General Course Information for IHM 640: Legal and Ethical Issues

Course: IHM 640 - Legal and Ethical Issues
Textbook: For the correct edition of the textbook assigned to a specific class, go to:

Course Description: Legal and ethical issues related to the provision of complementary and alternative care are complex and evolving. Examination of biomedicine, regulation of medicine, scope of practice, and credentialing processes. Exploration of malpractice, liability, informed consent, and making referrals. Review of the disciplinary process, legal authority in medicine, and issues related to healing. Discussion of access to treatment, third-party reimbursement, and dietary supplement regulation.
Course Learning Outcomes:
  • Describe the major historical events by which biomedicine gained political and economic control of health care in the United States.
  • Explain the seven (7) elements used by states to define the practice of medicine.
  • Examine the role of credentialing and licensure in the practice of biomedical and complementary and alternative medicine practitioners
  • Examine the concepts of malpractice and compare and contrast the types of liability relative to the provider and the health care institution.
  • Identify the elements of informed consent and describe how they impact biomedical and complementary and alternative medicine practitioners.
  • Describe the issues related to the referral of patients complementary and alternative medicine providers.
  • Explain the process of medical practice discipline and the issues faced by those who provide complementary and alternative medicine therapies.
  • Describe how complementary and alternative medicine practices fit into the ongoing evolution of legal authority in medicine.
  • Describe the legal and ethical issues raised by energy and spiritual healers.
  • Explain the impact of key food and drug laws and clinical drug trials relative to complementary and alternative therapies.
  • Describe the factors affecting third-party reimbursement for complementary and alternative therapies.
  • Explain the key concerns surrounding the regulation of dietary supplements.

Students with Disabilities:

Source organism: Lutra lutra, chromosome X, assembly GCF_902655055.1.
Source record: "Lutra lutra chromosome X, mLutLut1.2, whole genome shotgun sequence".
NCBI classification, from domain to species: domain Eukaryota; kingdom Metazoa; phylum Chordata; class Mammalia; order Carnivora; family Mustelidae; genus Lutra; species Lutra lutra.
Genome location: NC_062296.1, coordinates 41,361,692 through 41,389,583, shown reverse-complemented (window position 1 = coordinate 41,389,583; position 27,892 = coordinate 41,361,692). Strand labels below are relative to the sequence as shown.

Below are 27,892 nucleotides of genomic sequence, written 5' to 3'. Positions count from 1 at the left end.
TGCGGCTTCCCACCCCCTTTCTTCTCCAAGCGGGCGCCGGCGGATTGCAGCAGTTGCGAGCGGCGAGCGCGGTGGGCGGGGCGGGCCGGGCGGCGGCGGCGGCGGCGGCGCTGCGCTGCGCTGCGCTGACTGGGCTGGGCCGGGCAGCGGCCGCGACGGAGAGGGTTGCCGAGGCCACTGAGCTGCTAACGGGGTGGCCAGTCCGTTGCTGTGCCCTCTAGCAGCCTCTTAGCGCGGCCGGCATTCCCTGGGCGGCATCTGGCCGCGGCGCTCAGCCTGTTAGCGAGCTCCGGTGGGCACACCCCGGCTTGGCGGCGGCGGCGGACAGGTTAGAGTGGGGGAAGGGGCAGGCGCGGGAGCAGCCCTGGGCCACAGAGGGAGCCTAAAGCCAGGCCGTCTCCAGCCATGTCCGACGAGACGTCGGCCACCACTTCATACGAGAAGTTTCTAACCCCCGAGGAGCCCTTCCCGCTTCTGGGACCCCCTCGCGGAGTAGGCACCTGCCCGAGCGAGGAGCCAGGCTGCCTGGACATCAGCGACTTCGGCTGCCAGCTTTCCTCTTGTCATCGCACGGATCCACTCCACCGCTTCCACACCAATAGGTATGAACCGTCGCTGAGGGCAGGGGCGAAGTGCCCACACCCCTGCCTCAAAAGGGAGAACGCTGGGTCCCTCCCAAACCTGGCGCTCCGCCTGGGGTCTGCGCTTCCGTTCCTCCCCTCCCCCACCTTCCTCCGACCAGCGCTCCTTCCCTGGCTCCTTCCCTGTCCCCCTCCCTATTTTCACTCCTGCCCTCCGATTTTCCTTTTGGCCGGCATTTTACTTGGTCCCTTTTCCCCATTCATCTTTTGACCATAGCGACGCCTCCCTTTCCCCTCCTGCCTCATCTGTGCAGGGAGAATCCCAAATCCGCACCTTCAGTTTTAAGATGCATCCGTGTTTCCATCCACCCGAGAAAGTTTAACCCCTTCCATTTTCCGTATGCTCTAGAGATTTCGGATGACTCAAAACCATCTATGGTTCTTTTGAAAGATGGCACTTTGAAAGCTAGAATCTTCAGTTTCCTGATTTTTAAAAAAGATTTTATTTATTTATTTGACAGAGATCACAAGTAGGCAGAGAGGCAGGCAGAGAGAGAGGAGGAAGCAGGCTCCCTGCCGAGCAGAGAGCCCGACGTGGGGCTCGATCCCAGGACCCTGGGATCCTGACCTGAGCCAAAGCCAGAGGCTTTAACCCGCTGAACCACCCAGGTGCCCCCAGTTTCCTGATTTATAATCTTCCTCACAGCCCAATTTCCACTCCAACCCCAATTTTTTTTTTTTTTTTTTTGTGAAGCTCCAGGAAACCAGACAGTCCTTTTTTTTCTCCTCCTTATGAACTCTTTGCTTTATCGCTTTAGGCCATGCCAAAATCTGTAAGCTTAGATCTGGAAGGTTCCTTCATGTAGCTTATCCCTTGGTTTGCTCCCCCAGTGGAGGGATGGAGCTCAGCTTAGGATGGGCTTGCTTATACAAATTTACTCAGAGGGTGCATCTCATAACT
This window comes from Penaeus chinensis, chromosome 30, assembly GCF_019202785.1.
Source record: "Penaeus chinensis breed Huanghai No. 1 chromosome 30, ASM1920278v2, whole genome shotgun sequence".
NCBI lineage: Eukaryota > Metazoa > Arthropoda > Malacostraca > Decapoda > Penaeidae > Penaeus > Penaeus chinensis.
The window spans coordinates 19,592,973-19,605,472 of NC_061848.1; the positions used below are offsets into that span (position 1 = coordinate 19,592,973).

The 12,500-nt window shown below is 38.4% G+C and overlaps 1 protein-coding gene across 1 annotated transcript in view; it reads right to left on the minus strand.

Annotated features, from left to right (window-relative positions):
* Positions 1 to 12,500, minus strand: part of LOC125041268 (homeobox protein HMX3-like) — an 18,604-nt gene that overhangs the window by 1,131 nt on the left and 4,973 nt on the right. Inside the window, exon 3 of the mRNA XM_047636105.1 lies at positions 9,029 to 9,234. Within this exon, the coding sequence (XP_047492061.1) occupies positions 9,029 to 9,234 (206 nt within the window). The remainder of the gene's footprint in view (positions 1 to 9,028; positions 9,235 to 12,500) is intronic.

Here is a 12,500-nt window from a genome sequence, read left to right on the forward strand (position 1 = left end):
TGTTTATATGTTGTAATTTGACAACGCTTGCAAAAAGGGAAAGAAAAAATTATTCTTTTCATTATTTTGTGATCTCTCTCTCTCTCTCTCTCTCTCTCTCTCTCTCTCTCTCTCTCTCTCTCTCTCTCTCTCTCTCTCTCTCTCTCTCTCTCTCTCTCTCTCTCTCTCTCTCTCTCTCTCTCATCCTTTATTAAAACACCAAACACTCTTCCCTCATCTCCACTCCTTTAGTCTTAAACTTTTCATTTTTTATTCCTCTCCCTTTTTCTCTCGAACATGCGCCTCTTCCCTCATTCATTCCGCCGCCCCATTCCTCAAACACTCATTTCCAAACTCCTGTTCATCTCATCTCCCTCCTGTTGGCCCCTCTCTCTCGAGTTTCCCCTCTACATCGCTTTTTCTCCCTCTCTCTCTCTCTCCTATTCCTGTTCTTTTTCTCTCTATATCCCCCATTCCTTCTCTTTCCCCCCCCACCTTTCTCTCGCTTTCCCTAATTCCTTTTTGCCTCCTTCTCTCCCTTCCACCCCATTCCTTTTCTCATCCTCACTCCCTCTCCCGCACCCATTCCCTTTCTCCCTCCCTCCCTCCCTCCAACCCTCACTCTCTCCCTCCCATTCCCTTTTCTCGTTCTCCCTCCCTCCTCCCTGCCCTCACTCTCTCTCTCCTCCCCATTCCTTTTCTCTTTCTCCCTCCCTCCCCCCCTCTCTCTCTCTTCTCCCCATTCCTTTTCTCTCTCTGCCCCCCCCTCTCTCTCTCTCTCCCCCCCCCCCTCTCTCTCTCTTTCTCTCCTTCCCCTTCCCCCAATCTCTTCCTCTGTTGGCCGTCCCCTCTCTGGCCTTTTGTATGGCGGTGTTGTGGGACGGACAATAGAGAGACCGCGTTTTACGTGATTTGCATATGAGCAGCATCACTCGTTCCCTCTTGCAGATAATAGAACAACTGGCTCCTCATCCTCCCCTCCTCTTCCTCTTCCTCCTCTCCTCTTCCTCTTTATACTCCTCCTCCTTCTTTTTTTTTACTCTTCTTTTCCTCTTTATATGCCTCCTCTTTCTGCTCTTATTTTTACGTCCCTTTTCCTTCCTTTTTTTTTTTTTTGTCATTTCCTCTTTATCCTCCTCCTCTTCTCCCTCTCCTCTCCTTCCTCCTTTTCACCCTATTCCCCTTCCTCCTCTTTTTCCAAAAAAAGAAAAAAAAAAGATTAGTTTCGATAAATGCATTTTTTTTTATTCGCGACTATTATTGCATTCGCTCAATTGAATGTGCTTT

Students seeking special accommodations due to a disability must submit an application with supporting documentation, as explained under this subject heading in the General Catalog. Instructors are required to provide such accommodations if they receive written notification from the University.

Writing Across the Curriculum:
Students are expected to demonstrate writing skills in describing, analyzing and evaluating ideas and experiences. Written reports and research papers must follow specific standards regarding citations of an author's work within the text and references at the end of the paper. Students are encouraged to use the services of the University's Writing Center when preparing materials.

The following website provides information on APA, MLA, and other writing and citation styles that may be required for term papers and the like:

National University Library:
National University Library supports academic rigor and student academic success by providing access to scholarly books and journals both electronically and in hard copy. Print materials may be accessed at the Library in San Diego or through document delivery for online and regional students. Librarians are available to provide training, reference assistance, and mentoring at the San Diego Library and virtually for online or regional students. Please take advantage of Library resources:


Contact the Library:

  • (858) 541-7900 (direct line)
  • 1-866-NU ACCESS x7900 (toll free)

Use the Library Training Tools (on the Library Homepage) for additional help

  • Recorded class presentations
  • Tutorials & Guides (APA/MLA, Peer-Review, and more)

Plagiarism is the presentation of someone else's ideas or work as one's own. Students must give credit for any information that is not either the result of original research or common knowledge. If a student borrows ideas or information from another author, he/she must acknowledge the author in the body of the text and on the reference page. Students found plagiarizing are subject to the penalties outlined in the Policies and Procedures section of the University Catalog, which may include a failing grade for the work in question or for the entire course. The following is one of many websites that provide helpful information concerning plagiarism for both students and faculty:

Ethical behavior in the classroom is required of every student. The course will identify ethical policies and practices relevant to course topics.

Students are expected to be competent in using current technology appropriate for this discipline. Such technology may include word processing, spreadsheet, and presentation software. Use of the internet and e-mail may also be required.

Learning to work with and value diversity is essential in every class. Students are expected to exhibit an appreciation for multinational and gender diversity in the classroom.

As a diverse community of learners, students must strive to work together in a setting of civility, tolerance, and respect for each other and for the instructor. Rules of classroom behavior (which apply to online as well as onsite courses) include but are not limited to the following:

  • Conflicting opinions among members of a class are to be respected and responded to in a professional manner.
  • Side conversations or other distracting behaviors are not to be engaged in during lectures, class discussions or presentations
  • There are to be no offensive comments, language, or gestures